Chelsea Georgeson of Australia is the world's fifth-ranked woman surfer and was chosen to live with six other surfers in "Boarding House: North Shore."

‘North Shore’ breaks

TV viewers will get a glimpse
of the world of competitive
surfing, and it ain't all stoke

"Boarding House: North Shore": Debuts at 7 p.m. tomorrow on KFVE/WB

ONCE upon a time surfing was for fun, not money. Becoming one with the wave was more important than becoming No. 1 in contests, which were considered to be more social event than career builder.

The one-hour reality series "Boarding House: North Shore," premiering at 7 p.m. tomorrow on KFVE/WB, shows in part how money and ego has turned the "sport of kings" into fierce competitions involving thuggery by a few athletes who believe public waves are there for personal gain, going as far as to physically threaten non pros who get in their way.

The teaser opening the first of six episodes filmed last year during the Triple Crown competitions on Oahu's North Shore shows heavy partying and drinking; a female surfer wrestling with a counterpart; and Sunny Garcia, at 32 the oldest resident of the "Boarding House," shoving, then hitting a surfer who deigned to catch the same wave as the former world champion.

Seven surfers were chosen to board at a North Shore house while training for the Vans Triple Crown of Surfing competitions for the latest in reality TV. Clockwise from top left are Myles Padaca, Veronica Kay, Sunny Garcia, Danny Fuller, Chelsea Georgeson, Damien Hobgood and Holly Beck. The series debuts tomorrow on KFVE.

"Sunny gets in trouble again," the voiceover teases. "The surfing mecca where once a year there's surfing all day, partying all night ... chaos, fights, the whole deal ... (the North Shore) is a tight-knit community living right on the edge where the locals make the rules."

In the "Real World"-style series, or a real-life version of "Blue Crush," seven professional male and female surfers live in an oceanfront house near Sunset Beach while competing in the Vans Triple Crown of Surfing contests. A camera crew follows the surfers training, surfing, playing and in the competitions.

Tonight's show introduces the heroes and villains:

>> Myles Padaca (Kauai): The reigning Vans Triple Crown of Surfing champion, is modest and honest about his desire to win contests to gain the prize money and sponsors he needs to support his fiancée and their expected baby.

>> Damien Hobgood (Satellite Beach, Fla.): The 14th-ranked male surfer in the world.

>> Danny Fuller (Kauai): The young, mild-mannered rising star qualified for the semifinals of the Banzai Pipeline Masters last year

>> Veronica Kay (Encinitas, Calif.): The international face of Roxy surfwear, Kay is more inclined to party than prepare for the North Shore contests.

>> Holly Beck (Rancho Palos Verdes, Calif.): The top female extreme athlete in the Teen Choice Awards is the founder of International Women's Surfing (the women's union).

>> Chelsea Georgeson (Avalon, Australia): A young and of solid character in and out of the water, Georgeson is the fifth-ranked female surfer in the world.

>> Sunny Garcia (Oahu): Five-time Vans Triple Crown of Surfing champion is the self-appointed pit bull likely to keep viewers watching due to his temper. "In this sport it's every man for himself," he says. "I may be injured but I'm still dangerous."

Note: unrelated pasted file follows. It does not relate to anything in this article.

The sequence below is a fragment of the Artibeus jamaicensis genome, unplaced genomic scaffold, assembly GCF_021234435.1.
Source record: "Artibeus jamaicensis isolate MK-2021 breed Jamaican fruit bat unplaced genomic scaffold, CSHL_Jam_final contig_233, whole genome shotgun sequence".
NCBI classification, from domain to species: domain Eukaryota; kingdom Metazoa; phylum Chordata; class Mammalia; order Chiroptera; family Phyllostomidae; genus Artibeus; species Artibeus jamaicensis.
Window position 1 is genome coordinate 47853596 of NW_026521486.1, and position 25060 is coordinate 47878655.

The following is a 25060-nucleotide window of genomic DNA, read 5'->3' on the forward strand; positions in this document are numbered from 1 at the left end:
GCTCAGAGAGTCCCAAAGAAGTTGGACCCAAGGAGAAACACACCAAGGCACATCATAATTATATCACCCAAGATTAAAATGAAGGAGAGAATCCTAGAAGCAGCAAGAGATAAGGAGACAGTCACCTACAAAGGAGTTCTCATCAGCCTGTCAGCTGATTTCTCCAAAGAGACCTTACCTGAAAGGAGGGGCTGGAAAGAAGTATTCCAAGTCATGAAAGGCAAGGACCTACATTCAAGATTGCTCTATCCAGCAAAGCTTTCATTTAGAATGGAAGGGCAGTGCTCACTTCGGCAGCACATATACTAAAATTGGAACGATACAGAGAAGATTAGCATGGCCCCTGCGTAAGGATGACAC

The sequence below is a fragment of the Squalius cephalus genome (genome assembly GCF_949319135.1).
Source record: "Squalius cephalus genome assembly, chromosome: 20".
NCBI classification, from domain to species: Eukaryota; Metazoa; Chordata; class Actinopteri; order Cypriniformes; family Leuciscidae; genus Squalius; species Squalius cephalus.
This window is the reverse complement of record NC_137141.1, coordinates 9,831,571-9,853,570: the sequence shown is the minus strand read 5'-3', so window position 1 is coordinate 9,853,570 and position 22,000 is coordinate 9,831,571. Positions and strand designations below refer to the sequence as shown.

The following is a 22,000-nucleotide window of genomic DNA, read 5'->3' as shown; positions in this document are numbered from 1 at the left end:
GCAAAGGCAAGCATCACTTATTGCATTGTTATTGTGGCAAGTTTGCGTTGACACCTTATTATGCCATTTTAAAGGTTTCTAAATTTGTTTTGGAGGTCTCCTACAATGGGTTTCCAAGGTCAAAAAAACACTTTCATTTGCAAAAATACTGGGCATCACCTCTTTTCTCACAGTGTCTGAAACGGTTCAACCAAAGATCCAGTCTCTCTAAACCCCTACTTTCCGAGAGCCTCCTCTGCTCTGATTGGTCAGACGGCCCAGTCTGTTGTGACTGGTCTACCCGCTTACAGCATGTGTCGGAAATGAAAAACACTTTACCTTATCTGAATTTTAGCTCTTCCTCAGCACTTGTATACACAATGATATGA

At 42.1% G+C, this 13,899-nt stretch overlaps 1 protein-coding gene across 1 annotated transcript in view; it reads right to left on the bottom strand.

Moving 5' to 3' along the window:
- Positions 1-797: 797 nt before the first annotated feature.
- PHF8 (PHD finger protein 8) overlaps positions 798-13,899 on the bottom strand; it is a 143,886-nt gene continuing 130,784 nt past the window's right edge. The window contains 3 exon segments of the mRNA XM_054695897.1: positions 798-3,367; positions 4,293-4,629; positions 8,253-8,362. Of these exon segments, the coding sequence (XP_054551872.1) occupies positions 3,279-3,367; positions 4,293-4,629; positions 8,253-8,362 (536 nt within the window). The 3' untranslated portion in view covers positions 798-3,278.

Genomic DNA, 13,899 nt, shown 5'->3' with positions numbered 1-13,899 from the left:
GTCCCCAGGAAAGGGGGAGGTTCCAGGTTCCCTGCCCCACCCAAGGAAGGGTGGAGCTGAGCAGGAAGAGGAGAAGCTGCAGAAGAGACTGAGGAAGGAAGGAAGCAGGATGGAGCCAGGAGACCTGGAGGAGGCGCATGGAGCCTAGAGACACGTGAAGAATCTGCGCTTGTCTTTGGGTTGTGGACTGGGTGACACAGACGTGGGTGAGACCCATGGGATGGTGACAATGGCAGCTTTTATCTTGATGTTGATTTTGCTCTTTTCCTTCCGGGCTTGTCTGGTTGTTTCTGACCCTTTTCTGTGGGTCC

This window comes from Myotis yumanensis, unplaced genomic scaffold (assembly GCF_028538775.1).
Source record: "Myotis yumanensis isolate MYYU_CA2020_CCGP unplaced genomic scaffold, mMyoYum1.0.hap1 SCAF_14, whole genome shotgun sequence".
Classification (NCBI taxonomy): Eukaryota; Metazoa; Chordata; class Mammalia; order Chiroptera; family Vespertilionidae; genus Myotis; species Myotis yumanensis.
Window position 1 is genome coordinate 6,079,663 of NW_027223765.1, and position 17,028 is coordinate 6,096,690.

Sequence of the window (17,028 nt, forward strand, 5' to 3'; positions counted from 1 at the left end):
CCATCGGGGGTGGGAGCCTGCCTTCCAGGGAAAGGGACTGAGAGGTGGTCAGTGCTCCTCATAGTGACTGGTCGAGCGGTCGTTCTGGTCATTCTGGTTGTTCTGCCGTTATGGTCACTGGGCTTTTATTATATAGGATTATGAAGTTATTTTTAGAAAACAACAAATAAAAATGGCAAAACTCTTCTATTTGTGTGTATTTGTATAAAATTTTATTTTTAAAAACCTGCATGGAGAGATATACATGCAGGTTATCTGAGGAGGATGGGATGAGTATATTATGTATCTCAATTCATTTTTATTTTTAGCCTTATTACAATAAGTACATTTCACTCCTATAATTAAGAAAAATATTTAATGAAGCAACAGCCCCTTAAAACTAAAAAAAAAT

Garcia is trying to regain his surfing stature after suffering a serious leg injury last year while riding a motorcycle. In yet another surfing incident in the series, a surfer briefly drops in front of Garcia on a small wave and Garcia orders the man out of the water. On the beach the surfer attempts to apologize but Garcia turns Mike Tyson in striking the man.

Ironically, there's a later shot of Garcia dropping in a wave in front of a female surfer.

"I'm not a bad boy ... intimidation can always be played," Garcia says after punching a local surfer sitting in a truck. "I've been fined for abusing judges and breaking rules more than any surfer in the ASP (Association of Surfing Professionals) history. You name it, I have done it. But ... I sure have a good time!"

The female surfers here have the most honest relationships and explain intelligently how their gender has been stereotyped by advertisers as beach bunnies rather than athletes.

Beck is serious about her surfing, going to bed early and waking before sunrise to train. Kay, however, prefers partying.

"Veronica is so different," Beck says. "She has no goal in life."

Kauai's Myles Padaca must do well in the surfing competitions in order to support his wife and baby on the way.

COMPETITION BEGINS at Haleiwa where Padaca, in his quest to repeat as Triple Crown champ, gets off to a poor start when he loses a heat and is eliminated from the competition. Garcia, bad leg and all, wins his heat.

"I'm out to prove that I'm not washed up and that I'm not too old," says the age-sensitive Garcia. "I want people to understand that I am still dangerous."

And vicious.

During a dinner at the North Shore's Taste of Paradise, Garcia confronts a man he believes is flirting with his wife, Raina, 23. Garcia tells the tourist "This is my f...g place."

The man's apology angers Garcia further.

"I don't appreciate people f...g with my wife," he says.

The man then warns Garcia to end the discussion or "I'll wup your ass." The police arrive and the confrontation is defused.

"This is me ... this is how I am," Garcia says, defiantly into the camera.

"I hate stupid people," he says. "The North Shore is the place for the biggest idiots in the world."

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